• I'd also recommend considering how you can better prepare yourself and un-wind yourself from dealing with this stress. I'd consider looking for strategies that help you control your stress level:
    • Before class: This may include knowing and reminding yourself that you have a partner who will teach with you, that you can go to the primary president if [Student] is out of hand (and promising yourself that you will), doing what you can to prepare a lesson using any techniques you have or later find effective to minimize opportunities for disruption
    • During class: This may include finding a mantra to remind yourself to be patient, to remind yourself that you only have to teach this class for 2 hours and then you get to go home, etc.
    • After class: This may include finding a weekly "reward" that you get after doing your primary lessons. A bubble bath, a mug of hot chocolate, a foot massage from your husband, etc.

~Anne, Certainly

A:

Dear Miracle Worker,

When I was given the assignment for teaching 10-year-olds in primary the Primary President told me specifically about two students who needed special attention, one for physical disabilities and the other because he's just a rowdy kid. She also said that if the rowdy kid was becoming a problem she was willing to come in or get his parents and talk with them or even have a parent sit in class. I almost had to call in the Primary President yesterday (threatening to bring in the Primary President was enough to calm him down). The Primary Presidency specifically told us to let them know of any children that were problematic and said their parents would get involved as well.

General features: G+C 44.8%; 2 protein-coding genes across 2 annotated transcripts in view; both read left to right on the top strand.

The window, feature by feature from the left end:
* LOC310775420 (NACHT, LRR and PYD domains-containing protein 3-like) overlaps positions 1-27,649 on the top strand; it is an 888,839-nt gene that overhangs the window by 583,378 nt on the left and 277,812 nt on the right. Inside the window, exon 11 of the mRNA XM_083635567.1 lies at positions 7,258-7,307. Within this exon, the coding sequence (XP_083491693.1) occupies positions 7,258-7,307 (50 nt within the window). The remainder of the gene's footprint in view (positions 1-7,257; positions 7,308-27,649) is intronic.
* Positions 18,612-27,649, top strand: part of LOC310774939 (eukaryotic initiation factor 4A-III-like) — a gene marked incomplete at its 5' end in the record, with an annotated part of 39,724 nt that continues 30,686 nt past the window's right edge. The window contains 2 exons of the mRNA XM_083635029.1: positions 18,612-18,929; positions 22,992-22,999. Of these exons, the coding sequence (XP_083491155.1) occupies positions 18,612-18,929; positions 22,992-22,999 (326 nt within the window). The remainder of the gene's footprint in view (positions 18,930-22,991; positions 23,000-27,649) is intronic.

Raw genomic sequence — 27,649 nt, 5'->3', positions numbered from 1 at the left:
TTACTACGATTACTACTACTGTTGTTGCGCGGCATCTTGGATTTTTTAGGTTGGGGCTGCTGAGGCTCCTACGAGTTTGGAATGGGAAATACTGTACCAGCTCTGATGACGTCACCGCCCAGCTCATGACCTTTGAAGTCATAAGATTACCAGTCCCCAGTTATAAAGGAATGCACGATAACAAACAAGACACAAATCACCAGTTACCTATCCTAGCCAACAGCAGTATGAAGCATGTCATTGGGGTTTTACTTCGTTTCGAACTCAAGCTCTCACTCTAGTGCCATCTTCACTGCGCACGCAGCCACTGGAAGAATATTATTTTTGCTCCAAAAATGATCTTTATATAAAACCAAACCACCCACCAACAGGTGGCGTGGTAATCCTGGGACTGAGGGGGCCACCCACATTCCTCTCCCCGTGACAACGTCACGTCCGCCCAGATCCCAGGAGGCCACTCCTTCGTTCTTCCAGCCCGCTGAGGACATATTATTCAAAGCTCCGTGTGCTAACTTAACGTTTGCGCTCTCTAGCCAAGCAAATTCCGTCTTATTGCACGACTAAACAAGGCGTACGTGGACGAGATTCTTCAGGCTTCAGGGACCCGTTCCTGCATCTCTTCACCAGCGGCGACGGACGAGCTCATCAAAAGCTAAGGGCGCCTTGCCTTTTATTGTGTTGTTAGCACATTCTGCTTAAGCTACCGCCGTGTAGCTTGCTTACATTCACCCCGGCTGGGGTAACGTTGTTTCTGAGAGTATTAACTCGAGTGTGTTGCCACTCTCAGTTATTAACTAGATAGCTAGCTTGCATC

It sounds like you feel like calling in backup means you are giving up so you are trying your best to find any other method of dealing with this child than getting the presidency or her parents. That should not be the case, in my opinion. I read something in a manual last year (I think it was in "Teaching, No Greater Call" but I can't find it anymore) that specifically talked about how to discipline disobedient children in your class. I really searched to find it again but I can't find it right now. Anyway, my advice follows what I read in the manual.

Parents don't want their kids to be the problem in class. Ask someone in the Primary Presidency to sit in your class to help out. See if the parents are aware that their daughter is causing these problems and the Primary President may even ask a parent to sit in your class with their child. This is the way discipline is supposed to happen so that the spirit can be present in your class. If the girl is still having problems then the parent and member of the Primary Presidency can take her into a different room and talk to her until she calms down. 

Now, just like Doctrine and Covenants 121 says, after you discipline, show greater love to make sure that the child knows you are not their enemy. Some kids know they are going to be punished and assume they aren't going to be praised so they act out. If you can see anything to praise her for, do it. If she sits in her chair at the beginning of class, let her know you appreciated that. If she brought scriptures, praise her. If she was quiet during the prayer, thank her. This shows that you are making a distinction between good behavior and bad behavior and rewarding both accordingly.

But, like I said before, you should not have to do all of this alone. Talk to your Primary President and work out a solution.

-Spectre

A:

Dear you,